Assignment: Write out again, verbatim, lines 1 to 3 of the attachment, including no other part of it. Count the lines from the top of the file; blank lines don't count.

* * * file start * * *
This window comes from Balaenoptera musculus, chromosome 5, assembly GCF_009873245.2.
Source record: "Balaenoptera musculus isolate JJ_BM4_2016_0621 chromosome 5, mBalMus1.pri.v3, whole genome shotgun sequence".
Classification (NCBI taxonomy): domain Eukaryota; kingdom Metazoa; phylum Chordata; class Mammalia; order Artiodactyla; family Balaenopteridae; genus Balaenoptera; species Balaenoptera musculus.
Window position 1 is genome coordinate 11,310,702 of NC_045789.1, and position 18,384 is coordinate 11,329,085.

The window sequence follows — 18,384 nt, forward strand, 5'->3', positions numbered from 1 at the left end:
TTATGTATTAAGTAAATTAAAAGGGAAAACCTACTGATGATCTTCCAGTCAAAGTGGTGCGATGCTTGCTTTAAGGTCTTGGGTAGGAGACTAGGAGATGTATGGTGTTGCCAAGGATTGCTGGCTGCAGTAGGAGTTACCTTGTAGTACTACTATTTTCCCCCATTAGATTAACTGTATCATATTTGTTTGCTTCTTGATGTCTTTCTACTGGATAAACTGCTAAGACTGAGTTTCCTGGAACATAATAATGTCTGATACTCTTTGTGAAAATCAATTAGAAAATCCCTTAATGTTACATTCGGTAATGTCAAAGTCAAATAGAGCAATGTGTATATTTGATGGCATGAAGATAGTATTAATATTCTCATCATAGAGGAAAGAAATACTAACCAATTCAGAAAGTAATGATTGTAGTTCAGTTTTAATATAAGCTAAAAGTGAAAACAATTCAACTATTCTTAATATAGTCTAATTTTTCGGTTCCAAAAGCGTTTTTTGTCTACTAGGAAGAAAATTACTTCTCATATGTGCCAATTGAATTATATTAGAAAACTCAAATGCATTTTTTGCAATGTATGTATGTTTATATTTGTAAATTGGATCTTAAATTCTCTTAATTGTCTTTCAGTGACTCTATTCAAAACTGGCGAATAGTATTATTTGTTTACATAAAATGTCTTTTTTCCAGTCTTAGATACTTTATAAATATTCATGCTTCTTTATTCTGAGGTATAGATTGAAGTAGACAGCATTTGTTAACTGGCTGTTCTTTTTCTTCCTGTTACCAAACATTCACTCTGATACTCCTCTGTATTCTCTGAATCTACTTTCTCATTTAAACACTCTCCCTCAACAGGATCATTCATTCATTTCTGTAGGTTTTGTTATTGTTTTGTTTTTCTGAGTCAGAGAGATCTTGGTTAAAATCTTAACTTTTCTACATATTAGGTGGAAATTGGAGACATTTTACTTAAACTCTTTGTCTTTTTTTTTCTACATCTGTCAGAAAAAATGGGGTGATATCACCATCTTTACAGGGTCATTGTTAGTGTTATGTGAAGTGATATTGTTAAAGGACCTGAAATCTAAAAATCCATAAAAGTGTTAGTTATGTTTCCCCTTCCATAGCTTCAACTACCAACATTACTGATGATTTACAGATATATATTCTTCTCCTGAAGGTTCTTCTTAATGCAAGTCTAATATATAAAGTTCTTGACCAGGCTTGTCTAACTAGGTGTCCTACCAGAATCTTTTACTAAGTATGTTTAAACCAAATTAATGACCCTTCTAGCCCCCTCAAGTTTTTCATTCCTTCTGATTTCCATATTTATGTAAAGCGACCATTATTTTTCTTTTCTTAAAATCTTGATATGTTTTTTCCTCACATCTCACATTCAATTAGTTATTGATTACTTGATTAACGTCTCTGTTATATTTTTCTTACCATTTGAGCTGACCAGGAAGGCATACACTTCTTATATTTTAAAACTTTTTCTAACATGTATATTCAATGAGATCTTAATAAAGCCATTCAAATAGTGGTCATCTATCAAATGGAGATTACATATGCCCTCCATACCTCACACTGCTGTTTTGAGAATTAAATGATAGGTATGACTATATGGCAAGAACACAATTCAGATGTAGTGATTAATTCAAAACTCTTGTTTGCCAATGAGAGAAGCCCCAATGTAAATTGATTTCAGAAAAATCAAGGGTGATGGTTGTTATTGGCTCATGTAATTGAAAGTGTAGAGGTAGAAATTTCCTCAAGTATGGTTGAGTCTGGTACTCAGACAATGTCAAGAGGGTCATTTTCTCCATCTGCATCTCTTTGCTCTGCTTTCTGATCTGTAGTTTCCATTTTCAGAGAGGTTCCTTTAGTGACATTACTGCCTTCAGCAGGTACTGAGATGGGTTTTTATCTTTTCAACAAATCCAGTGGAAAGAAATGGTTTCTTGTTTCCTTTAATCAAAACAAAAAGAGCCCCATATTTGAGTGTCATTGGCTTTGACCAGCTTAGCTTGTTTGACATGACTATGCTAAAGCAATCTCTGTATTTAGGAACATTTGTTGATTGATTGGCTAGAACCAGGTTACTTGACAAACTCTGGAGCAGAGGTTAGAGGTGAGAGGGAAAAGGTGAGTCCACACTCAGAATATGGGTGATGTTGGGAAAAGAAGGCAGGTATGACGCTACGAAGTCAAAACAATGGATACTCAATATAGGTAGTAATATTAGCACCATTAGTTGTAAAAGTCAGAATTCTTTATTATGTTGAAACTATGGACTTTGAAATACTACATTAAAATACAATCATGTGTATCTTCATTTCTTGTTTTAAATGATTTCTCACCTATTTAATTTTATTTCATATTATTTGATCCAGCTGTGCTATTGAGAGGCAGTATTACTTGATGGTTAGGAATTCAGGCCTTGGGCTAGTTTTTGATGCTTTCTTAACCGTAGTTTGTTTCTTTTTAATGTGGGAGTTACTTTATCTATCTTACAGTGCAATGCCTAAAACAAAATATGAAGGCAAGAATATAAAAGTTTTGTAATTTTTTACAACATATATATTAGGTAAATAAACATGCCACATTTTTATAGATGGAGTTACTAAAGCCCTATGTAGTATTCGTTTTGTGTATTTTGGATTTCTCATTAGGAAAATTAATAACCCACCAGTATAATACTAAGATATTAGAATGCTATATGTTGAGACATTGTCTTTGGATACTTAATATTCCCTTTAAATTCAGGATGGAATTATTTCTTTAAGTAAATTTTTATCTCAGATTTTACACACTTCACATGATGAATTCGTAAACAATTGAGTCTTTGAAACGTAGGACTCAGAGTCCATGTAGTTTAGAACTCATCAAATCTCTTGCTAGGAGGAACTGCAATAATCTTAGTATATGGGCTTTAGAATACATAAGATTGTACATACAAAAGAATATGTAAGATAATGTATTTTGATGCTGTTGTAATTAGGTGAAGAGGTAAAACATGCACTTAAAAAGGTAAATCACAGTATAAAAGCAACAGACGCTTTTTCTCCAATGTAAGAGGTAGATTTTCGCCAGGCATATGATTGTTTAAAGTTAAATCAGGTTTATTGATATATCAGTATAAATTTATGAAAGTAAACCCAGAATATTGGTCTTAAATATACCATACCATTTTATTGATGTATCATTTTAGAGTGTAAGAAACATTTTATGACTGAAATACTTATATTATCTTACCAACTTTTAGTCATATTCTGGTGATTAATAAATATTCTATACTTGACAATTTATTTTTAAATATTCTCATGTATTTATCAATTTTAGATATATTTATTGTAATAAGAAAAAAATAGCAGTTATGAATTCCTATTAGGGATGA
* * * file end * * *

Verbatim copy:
This window comes from Balaenoptera musculus, chromosome 5, assembly GCF_009873245.2.
Source record: "Balaenoptera musculus isolate JJ_BM4_2016_0621 chromosome 5, mBalMus1.pri.v3, whole genome shotgun sequence".
Classification (NCBI taxonomy): domain Eukaryota; kingdom Metazoa; phylum Chordata; class Mammalia; order Artiodactyla; family Balaenopteridae; genus Balaenoptera; species Balaenoptera musculus.